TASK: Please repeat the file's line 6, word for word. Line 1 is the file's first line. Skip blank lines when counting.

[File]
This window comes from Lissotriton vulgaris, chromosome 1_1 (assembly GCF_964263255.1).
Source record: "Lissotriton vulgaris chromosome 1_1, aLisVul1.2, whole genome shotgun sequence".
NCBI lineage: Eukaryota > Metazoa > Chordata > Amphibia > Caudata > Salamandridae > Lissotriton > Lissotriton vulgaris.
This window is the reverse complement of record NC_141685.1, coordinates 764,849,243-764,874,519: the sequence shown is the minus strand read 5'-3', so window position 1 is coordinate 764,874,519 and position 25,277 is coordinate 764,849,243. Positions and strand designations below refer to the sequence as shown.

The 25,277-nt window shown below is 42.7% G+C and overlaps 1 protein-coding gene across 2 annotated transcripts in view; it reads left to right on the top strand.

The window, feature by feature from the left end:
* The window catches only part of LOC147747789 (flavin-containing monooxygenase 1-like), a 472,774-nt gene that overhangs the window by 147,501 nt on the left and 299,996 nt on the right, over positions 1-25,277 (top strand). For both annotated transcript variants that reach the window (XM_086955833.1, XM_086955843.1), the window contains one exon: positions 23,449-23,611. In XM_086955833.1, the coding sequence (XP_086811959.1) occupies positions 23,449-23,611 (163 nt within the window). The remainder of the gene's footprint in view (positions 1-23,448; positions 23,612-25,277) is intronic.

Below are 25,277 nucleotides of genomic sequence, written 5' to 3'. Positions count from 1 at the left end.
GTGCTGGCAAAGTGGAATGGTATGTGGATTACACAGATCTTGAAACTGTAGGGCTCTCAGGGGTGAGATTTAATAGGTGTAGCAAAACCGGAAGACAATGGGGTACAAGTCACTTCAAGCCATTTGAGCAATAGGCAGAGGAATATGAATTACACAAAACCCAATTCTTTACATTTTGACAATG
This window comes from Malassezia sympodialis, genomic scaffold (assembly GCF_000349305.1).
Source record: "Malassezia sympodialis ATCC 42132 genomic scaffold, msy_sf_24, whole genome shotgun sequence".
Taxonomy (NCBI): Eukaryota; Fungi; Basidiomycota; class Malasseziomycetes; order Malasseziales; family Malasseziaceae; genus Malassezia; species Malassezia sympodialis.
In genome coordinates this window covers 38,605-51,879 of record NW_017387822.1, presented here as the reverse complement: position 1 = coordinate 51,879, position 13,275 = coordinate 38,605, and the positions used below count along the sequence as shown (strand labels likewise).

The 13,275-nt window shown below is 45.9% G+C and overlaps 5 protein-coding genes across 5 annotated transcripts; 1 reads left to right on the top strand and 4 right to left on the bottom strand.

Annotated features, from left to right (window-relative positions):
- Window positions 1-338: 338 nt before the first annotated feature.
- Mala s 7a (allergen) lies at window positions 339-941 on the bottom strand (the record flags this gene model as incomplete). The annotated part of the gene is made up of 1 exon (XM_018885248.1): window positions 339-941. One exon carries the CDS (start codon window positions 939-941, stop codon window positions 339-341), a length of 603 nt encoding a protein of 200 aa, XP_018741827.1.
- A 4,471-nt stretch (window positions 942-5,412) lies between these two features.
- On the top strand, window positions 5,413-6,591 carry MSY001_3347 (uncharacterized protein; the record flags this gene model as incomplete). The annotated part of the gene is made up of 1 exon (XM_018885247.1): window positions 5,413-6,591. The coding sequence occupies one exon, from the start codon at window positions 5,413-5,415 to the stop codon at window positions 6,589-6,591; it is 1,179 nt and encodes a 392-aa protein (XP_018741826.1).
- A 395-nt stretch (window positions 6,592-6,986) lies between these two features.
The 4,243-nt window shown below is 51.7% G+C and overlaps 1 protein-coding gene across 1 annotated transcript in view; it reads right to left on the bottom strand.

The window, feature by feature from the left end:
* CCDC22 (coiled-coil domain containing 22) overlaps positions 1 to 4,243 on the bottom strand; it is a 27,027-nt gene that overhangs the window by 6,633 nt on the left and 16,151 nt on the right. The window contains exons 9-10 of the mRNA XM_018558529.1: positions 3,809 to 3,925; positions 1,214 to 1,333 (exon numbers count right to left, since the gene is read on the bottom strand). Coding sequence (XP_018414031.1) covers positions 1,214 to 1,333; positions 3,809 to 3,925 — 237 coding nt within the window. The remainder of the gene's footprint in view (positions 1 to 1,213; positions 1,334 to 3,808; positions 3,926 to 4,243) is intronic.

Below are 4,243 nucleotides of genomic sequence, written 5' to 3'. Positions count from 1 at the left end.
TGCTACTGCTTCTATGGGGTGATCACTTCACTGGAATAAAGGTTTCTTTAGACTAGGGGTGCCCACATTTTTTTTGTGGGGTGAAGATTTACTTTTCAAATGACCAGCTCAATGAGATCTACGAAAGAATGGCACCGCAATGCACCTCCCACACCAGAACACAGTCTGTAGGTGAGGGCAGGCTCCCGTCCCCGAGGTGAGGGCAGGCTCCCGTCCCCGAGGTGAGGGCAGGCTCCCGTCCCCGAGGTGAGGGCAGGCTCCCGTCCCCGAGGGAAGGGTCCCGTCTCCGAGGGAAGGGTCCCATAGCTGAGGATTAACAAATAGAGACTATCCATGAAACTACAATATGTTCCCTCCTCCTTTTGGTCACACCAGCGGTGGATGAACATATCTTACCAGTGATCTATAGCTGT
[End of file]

The window, feature by feature from the left end: